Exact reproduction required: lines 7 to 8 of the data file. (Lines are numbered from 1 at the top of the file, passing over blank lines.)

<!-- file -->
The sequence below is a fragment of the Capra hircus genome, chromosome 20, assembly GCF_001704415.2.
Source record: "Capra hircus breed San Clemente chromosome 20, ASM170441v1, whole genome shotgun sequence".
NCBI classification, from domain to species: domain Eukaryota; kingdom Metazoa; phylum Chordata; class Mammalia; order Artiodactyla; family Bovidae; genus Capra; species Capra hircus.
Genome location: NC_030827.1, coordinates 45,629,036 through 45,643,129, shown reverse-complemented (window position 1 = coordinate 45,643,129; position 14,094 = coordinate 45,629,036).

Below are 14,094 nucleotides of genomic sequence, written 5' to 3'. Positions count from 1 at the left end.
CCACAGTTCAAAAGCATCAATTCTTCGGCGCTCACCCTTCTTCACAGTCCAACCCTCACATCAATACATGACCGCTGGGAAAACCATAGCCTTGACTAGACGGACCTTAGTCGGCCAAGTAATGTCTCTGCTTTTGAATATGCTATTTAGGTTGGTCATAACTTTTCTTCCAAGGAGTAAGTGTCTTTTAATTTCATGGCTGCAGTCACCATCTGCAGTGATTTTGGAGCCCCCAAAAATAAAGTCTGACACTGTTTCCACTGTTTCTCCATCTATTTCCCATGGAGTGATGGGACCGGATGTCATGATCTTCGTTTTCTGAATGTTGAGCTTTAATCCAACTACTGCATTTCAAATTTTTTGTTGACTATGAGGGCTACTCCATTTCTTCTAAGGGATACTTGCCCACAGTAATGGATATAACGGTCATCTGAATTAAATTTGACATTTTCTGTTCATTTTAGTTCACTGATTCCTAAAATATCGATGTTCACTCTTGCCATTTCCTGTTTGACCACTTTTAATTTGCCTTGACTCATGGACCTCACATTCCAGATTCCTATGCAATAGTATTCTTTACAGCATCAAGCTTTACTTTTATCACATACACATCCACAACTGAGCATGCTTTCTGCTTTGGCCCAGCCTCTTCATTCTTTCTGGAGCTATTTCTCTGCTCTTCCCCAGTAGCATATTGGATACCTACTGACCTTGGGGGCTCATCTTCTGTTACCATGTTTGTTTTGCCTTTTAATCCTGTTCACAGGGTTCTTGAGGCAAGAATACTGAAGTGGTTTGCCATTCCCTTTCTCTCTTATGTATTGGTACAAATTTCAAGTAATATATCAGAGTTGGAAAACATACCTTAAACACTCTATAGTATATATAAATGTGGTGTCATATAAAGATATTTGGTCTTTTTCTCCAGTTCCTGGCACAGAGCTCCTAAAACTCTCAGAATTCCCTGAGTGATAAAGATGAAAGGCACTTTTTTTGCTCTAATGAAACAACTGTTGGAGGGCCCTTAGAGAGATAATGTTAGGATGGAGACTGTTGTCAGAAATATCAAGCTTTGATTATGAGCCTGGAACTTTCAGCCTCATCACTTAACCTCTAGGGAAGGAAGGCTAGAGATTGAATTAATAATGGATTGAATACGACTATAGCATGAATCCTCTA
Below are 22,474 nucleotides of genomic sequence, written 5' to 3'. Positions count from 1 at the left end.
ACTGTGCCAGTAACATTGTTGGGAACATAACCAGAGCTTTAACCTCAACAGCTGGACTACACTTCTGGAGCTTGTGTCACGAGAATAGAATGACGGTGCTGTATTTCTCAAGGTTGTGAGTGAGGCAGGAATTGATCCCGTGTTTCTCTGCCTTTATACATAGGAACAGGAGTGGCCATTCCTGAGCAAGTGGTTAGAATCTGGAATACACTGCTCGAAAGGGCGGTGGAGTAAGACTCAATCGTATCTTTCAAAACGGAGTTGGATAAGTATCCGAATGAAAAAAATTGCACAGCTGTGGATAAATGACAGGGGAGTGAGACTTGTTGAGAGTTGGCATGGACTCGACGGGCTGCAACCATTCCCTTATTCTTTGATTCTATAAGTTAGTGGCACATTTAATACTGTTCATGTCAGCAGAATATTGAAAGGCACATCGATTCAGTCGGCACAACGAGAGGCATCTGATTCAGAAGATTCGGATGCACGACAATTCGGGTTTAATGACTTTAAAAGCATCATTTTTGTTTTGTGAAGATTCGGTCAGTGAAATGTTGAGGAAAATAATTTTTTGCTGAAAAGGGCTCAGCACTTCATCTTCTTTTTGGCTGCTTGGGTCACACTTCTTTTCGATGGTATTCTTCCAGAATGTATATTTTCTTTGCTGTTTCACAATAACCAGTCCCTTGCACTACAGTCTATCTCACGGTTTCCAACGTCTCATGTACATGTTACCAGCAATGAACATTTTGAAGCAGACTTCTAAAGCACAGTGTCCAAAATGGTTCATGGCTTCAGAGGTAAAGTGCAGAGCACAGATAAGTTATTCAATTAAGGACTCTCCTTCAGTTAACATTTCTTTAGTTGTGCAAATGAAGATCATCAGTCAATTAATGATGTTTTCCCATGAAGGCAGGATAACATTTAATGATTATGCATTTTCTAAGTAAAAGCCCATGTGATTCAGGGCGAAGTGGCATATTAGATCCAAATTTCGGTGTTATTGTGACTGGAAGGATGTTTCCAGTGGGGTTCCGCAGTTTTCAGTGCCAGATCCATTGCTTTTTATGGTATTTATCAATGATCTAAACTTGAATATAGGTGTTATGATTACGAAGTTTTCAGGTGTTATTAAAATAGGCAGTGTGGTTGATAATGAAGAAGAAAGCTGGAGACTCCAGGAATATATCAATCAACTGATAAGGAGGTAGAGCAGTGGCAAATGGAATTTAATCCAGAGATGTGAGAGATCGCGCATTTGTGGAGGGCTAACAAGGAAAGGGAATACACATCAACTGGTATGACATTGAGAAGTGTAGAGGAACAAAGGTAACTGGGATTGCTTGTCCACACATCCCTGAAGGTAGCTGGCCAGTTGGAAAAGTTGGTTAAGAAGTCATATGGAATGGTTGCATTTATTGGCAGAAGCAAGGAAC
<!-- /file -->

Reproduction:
Below are 22,474 nucleotides of genomic sequence, written 5' to 3'. Positions count from 1 at the left end.
ACTGTGCCAGTAACATTGTTGGGAACATAACCAGAGCTTTAACCTCAACAGCTGGACTACACTTCTGGAGCTTGTGTCACGAGAATAGAATGACGGTGCTGTATTTCTCAAGGTTGTGAGTGAGGCAGGAATTGATCCCGTGTTTCTCTGCCTTTATACATAGGAACAGGAGTGGCCATTCCTGAGCAAGTGGTTAGAATCTGGAATACACTGCTCGAAAGGGCGGTGGAGTAAGACTCAATCGTATCTTTCAAAACGGAGTTGGATAAGTATCCGAATGAAAAAAATTGCACAGCTGTGGATAAATGACAGGGGAGTGAGACTTGTTGAGAGTTGGCATGGACTCGACGGGCTGCAACCATTCCCTTATTCTTTGATTCTATAAGTTAGTGGCACATTTAATACTGTTCATGTCAGCAGAATATTGAAAGGCACATCGATTCAGTCGGCACAACGAGAGGCATCTGATTCAGAAGATTCGGATGCACGACAATTCGGGTTTAATGACTTTAAAAGCATCATTTTTGTTTTGTGAAGATTCGGTCAGTGAAATGTTGAGGAAAATAATTTTTTGCTGAAAAGGGCTCAGCACTTCATCTTCTTTTTGGCTGCTTGGGTCACACTTCTTTTCGATGGTATTCTTCCAGAATGTATATTTTCTTTGCTGTTTCACAATAACCAGTCCCTTGCACTACAGTCTATCTCACGGTTTCCAACGTCTCATGTACATGTTACCAGCAATGAACATTTTGAAGCAGACTTCTAAAGCACAGTGTCCAAAATGGTTCATGGCTTCAGAGGTAAAGTGCAGAGCACAGATAAGTTATTCAATTAAGGACTCTCCTTCAGTTAACATTTCTTTAGTTGTGCAAATGAAGATCATCAGTCAATTAATGATGTTTTCCCATGAAGGCAGGATAACATTTAATGATTATGCATTTTCTAAGTAAAAGCCCATGTGATTCAGGGCGAAGTGGCATATTAGATCCAAATTTCGGTGTTATTGTGACTGGAAGGATGTTTCCAGTGGGGTTCCGCAGTTTTCAGTGCCAGATCCATTGCTTTTTATGGTATTTATCAATGATCTAAACTTGAATATAGGTGTTATGATTACGAAGTTTTCAGGTGTTATTAAAATAGGCAGTGTGGTTGATAATGAAGAAGAAAGCTGGAGACTCCAGGAATATATCAATCAACTGATAAGGAGGTAGAGCAGTGGCAAATGGAATTTAATCCAGAGATGTGAGAGATCGCGCATTTGTGGAGGGCTAACAAGGAAAGGGAATACACATCAACTGGTATGACATTGAGAAGTGTAGAGGAACAAAGGTAACTGGGATTGCTTGTCCACACATCCCTGAAGGTAGCTGGCCAGTTGGAAAAGTTGGTTAAGAAGTCATATGGAATGGTTGCATTTATTGGCAGAAGCAAGGAAC